I was surprised with the idea that the discomforts of our lives also give rise to contemplation. I’m rather a romantic. I like to think of green pastures and still waters enhancing my spiritual thinking, my prayer. I often imagine meadows on Mt. Rainier or the steady waves lapping at a rocky beach in Puget Sound to find the depth I seek. But I guess it’s also true that sudden, unexpected silence startles before it comforts. And when I am in pain, I am not fit to be with until I recognize, name, and do something about it. In this sense pain drives me inward which, I must admit, is a contemplative state. If I am thrust into a moment of reverie or loss, I certainly stop what I’m doing to breathe deeply, to plumb the image that prompts the memory, and to give thanks. When projects go well, relationships are rich and opportunities beckon us forward, we feel able to take on the world. But when progress falters, when we’re felled by a virus (worse: cancer) or a sprained ankle (while running for our health), when we are cut off from comfort, and when we feel abandoned, who among us welcomes the “contemplation?” Aren’t such moments, simply, ones we’d rather suppress? How likely is it we’ll accept the call to peaceful prayer?

I believe right now all of us are trying to cope with feelings too painful either to express or to withhold in this nation’s political rancor, the all-too-real videos of refugees streaming out of war, hunger and loss in the Middle East, the delicacy of diplomacy among our neighbor nations.  I try to “fast” from the news but am fascinated by it, looking for a break in the fighting, for fragile and tentative interventions, for champions to rescue thousands of innocents caught in political infighting, flight, suffering and death.

Anne Lamott promises, “Grace…eventually.”  Still I ask, when?!

I wrestle with darkness more and more. I cannot understand (or perhaps I mean accept) the hatred, hunger, displacement, and slaughter that assault far too many peoples of the world. Pernicious racism, the hoarding of money, exclusion and elimination of the have-nots, the flagrant displays of the haves. Is this simply the current state of development of humankind?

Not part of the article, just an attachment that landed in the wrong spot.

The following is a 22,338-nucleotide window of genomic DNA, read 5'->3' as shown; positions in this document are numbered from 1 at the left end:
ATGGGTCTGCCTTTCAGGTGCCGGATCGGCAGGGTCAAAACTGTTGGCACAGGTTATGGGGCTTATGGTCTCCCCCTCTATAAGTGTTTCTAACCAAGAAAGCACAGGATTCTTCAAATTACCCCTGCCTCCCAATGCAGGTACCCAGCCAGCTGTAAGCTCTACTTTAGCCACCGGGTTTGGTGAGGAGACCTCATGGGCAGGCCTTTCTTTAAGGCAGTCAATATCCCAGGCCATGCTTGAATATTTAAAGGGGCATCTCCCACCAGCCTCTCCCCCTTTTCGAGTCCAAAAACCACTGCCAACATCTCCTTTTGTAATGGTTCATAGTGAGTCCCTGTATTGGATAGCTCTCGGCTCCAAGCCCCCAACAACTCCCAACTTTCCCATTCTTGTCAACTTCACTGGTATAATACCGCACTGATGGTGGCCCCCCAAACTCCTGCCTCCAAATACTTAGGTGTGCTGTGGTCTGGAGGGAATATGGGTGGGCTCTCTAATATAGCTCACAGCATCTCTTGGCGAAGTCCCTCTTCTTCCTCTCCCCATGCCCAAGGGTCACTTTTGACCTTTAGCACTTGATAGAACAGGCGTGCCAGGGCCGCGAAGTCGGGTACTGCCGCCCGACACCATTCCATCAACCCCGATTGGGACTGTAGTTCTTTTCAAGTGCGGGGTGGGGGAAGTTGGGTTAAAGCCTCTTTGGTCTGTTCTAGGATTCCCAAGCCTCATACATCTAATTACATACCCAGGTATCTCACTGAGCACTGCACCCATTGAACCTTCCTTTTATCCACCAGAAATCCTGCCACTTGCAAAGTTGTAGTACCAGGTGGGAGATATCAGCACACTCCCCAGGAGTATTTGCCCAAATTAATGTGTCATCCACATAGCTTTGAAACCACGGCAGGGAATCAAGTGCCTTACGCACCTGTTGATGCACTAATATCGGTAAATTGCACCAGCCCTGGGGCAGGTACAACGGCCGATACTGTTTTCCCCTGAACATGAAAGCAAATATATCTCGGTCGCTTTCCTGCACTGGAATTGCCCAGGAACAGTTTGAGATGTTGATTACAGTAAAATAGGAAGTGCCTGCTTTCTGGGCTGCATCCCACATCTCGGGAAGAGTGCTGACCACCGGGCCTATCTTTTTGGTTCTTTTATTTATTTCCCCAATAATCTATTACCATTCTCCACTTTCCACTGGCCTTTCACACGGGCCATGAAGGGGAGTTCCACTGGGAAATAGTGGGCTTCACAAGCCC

I have been reading the WW II diaries of Etty Hillesum. She reveals a curious and unexpected desire to welcome–I don’t know a better word for it–the horror moving closer and closer to her friends and family in Amsterdam and then their evacuation to a German “transit” camp near the German border.

The latest news is that all Jews will be transported out of Holland….the English radio has reported that 700,000 Jews perished last year alone….And even if we stay alive, we shall carry the wounds with us throughout our lives. And yet I don’t think life is meaningless. And God is not accountable to us for the senseless harm we cause one another. We are accountable to Him!  [Etty Hillesum, An Interrupted Life 1996]

Hillesum, called a “Western Mystic,” writes that every situation, good or bad, can enrich us with new insights; what matters is “not whether we preserve our lives at any cost, but how we preserve them….If we have nothing to offer a desolate postwar world…if we fail to draw new meaning from the deep wells of our distress and despair, then it will not be enough.” Thus, pain and fear elicit her compassion and grief rather than anger and more hate.

I know that those who hate have good reason to do so. But why should we always have to choose the cheapest and easiest way? It has  been brought home forcibly to me here how every atom of hatred added to the world makes it an even more inhospitable place. And I also believe, childishly perhaps but stubbornly, that the earth will become more habitable again only through the love that the Jew Paul described to the citizens of Corinth in the thirteenth chapter of his first letter.

One person, one meeting, one step at a time. We cannot bring peace without embracing it ourselves. And so I breathe in war, pain and loss, and breathe out peace, love, joy and laughter. Joy and laughter…eventually.

Rev. Cathy Fransson keeps regular spiritual direction appointments.